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Title: Changes in Stress-Mediated Markers in a Human Cardiomyocyte Cell Line under Hyperglycemia
Diabetes is a major risk factor for cardiovascular diseases, especially cardiomyopathy, a condition in which the smooth muscles of the heart become thick and rigid, affecting the functioning of cardiomyocytes, the contractile cells of the heart. Uncontrolled elevated glucose levels over time can result in oxidative stress, which could lead to inflammation and altered epigenetic mechanisms. In the current study, we investigated whether hyperglycemia can modify cardiac function by directly affecting these changes in cardiomyocytes. To evaluate the adverse effect of high glucose, we measured the levels of gap junction protein, connexin 43, which is responsible for modulating cardiac electric activities and Troponin I, a part of the troponin complex in the heart muscles, commonly used as cardiac markers of ischemic heart disease. AC16 human cardiomyocyte cells were used in this study. Under hyperglycemic conditions, these cells demonstrated altered levels of connexin 43 and Troponin-I after 24 h of exposure. We also examined hyperglycemia induced changes in epigenetic markers: H3K9me1, Sirtuin-1 (SIRT1), and histone deacetylase (HDAC)-2 as well as in inflammatory and stress-related mediators, such as heat shock protein (HSP)-60, receptor for advanced glycation end products (RAGE), toll-like receptor (TLR)-4, high mobility group box (HMGB)-1 and CXC chemokine receptor (CXCR)-4. more » Cardiomyocytes exposed to 25mM glucose resulted in the downregulation of HSP60 and SIRT1 after 48 h. We further examined that hyperglycemia mediated the decrease in the gap junction protein CX43, as well as CXC chemokine receptor CXCR4 which may affect the physiological functions of the cardiomyocytes when exposed to high glucose for 24 and 48 h. Upregulated expression of DNA-binding nuclear protein HMGB1, along with changes in histone methylation marker H3K9me1 have demonstrated hyperglycemia-induced damage to cardiomyocyte at 24 h of exposure. Our study established that 24 to 48 h of hyperglycemic exposure could stimulate stress-mediated inflammatory mediators in cardiomyocytes in vitro. These stress-related changes in hyperglycemia-induced cardiomyocytes may further initiate an increase in injury markers which eventually could alter the epigenetic processes. Therefore, epigenetic and inflammatory mechanisms in conjunction with alterations in a downstream signaling pathway could have a direct effect on the functionality of the cardiomyocytes exposed to high glucose during short and long-term exposures. « less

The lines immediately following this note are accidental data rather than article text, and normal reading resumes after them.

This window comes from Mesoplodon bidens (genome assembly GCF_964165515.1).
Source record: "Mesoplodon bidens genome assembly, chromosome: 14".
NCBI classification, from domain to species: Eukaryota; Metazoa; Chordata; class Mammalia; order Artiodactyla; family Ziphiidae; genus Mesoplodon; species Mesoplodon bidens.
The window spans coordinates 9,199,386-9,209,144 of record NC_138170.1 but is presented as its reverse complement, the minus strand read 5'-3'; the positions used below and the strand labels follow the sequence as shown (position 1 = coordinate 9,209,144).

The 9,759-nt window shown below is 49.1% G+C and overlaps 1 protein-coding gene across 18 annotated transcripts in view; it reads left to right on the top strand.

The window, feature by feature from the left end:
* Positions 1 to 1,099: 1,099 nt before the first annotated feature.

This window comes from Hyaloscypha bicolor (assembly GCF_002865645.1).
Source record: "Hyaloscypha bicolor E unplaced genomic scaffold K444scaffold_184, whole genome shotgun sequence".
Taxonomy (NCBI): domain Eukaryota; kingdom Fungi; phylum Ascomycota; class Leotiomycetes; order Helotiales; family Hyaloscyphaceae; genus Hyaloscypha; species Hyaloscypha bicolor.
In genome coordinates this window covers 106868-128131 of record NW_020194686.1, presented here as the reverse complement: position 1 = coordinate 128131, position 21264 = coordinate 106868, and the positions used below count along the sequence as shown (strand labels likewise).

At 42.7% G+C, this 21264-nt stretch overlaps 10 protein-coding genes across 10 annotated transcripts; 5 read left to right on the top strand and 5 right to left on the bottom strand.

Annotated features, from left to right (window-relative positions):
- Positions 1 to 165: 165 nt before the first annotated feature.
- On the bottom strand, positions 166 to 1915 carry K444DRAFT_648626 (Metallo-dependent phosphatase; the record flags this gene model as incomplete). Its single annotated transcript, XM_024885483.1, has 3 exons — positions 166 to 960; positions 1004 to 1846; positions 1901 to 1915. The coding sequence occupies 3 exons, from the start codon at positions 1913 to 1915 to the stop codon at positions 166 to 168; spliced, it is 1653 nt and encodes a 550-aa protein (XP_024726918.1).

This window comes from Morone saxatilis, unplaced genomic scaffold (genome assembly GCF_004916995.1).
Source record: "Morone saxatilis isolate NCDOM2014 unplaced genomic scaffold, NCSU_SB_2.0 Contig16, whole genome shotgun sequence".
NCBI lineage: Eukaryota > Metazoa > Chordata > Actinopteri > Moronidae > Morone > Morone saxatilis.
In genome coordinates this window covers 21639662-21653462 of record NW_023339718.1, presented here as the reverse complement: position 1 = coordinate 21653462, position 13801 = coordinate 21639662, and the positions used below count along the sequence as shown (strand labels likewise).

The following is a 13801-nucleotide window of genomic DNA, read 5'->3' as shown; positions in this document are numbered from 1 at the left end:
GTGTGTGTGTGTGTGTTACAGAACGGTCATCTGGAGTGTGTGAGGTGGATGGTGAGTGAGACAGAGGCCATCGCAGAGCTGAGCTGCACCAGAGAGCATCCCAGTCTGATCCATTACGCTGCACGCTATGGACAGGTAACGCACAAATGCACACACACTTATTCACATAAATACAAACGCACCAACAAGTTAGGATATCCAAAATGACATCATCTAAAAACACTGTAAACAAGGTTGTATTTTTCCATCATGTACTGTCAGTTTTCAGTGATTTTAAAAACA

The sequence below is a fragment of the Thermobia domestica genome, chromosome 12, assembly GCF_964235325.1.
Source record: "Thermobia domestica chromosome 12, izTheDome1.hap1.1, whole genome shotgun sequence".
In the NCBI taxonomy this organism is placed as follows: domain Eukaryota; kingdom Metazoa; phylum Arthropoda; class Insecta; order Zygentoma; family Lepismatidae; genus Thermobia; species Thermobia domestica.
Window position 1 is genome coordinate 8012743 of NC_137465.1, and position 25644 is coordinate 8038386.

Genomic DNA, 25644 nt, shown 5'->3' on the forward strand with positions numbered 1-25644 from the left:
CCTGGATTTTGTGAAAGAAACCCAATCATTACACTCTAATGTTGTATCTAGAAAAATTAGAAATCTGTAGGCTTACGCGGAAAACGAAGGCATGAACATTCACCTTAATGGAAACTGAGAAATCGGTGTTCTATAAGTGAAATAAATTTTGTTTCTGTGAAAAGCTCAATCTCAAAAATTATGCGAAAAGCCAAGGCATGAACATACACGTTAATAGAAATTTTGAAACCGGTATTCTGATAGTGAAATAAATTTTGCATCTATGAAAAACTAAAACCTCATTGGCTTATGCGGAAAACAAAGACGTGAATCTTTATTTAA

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International Journal of Molecular Sciences
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National Science Foundation
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